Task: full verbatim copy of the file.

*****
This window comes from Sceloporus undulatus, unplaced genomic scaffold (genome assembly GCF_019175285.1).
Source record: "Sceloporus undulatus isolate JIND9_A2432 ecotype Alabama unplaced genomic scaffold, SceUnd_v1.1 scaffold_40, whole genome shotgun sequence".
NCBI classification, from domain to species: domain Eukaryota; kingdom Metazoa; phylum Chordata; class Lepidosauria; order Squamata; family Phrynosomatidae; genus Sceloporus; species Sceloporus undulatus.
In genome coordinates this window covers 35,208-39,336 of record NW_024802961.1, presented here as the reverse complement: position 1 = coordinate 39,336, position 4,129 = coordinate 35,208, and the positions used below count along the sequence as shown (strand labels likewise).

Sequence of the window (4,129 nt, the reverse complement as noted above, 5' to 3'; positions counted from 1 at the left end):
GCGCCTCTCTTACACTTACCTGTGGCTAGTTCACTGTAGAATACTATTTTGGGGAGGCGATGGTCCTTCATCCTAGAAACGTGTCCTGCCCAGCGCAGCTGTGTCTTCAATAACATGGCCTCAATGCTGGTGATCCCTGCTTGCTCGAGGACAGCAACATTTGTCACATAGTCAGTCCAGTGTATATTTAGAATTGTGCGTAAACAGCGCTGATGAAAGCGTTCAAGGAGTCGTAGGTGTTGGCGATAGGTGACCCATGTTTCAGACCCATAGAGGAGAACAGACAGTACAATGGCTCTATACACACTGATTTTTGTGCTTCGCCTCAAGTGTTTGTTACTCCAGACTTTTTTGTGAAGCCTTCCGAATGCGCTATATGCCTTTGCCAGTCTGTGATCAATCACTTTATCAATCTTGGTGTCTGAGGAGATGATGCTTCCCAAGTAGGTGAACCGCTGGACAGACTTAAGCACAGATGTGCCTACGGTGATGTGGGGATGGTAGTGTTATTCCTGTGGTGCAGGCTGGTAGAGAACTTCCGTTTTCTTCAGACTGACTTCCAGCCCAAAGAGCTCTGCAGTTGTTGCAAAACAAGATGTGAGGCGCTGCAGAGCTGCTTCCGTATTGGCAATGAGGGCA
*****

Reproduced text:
This window comes from Sceloporus undulatus, unplaced genomic scaffold (genome assembly GCF_019175285.1).
Source record: "Sceloporus undulatus isolate JIND9_A2432 ecotype Alabama unplaced genomic scaffold, SceUnd_v1.1 scaffold_40, whole genome shotgun sequence".
NCBI classification, from domain to species: domain Eukaryota; kingdom Metazoa; phylum Chordata; class Lepidosauria; order Squamata; family Phrynosomatidae; genus Sceloporus; species Sceloporus undulatus.
In genome coordinates this window covers 35,208-39,336 of record NW_024802961.1, presented here as the reverse complement: position 1 = coordinate 39,336, position 4,129 = coordinate 35,208, and the positions used below count along the sequence as shown (strand labels likewise).

Sequence of the window (4,129 nt, the reverse complement as noted above, 5' to 3'; positions counted from 1 at the left end):
GCGCCTCTCTTACACTTACCTGTGGCTAGTTCACTGTAGAATACTATTTTGGGGAGGCGATGGTCCTTCATCCTAGAAACGTGTCCTGCCCAGCGCAGCTGTGTCTTCAATAACATGGCCTCAATGCTGGTGATCCCTGCTTGCTCGAGGACAGCAACATTTGTCACATAGTCAGTCCAGTGTATATTTAGAATTGTGCGTAAACAGCGCTGATGAAAGCGTTCAAGGAGTCGTAGGTGTTGGCGATAGGTGACCCATGTTTCAGACCCATAGAGGAGAACAGACAGTACAATGGCTCTATACACACTGATTTTTGTGCTTCGCCTCAAGTGTTTGTTACTCCAGACTTTTTTGTGAAGCCTTCCGAATGCGCTATATGCCTTTGCCAGTCTGTGATCAATCACTTTATCAATCTTGGTGTCTGAGGAGATGATGCTTCCCAAGTAGGTGAACCGCTGGACAGACTTAAGCACAGATGTGCCTACGGTGATGTGGGGATGGTAGTGTTATTCCTGTGGTGCAGGCTGGTAGAGAACTTCCGTTTTCTTCAGACTGACTTCCAGCCCAAAGAGCTCTGCAGTTGTTGCAAAACAAGATGTGAGGCGCTGCAGAGCTGCTTCCGTATTGGCAATGAGGGCA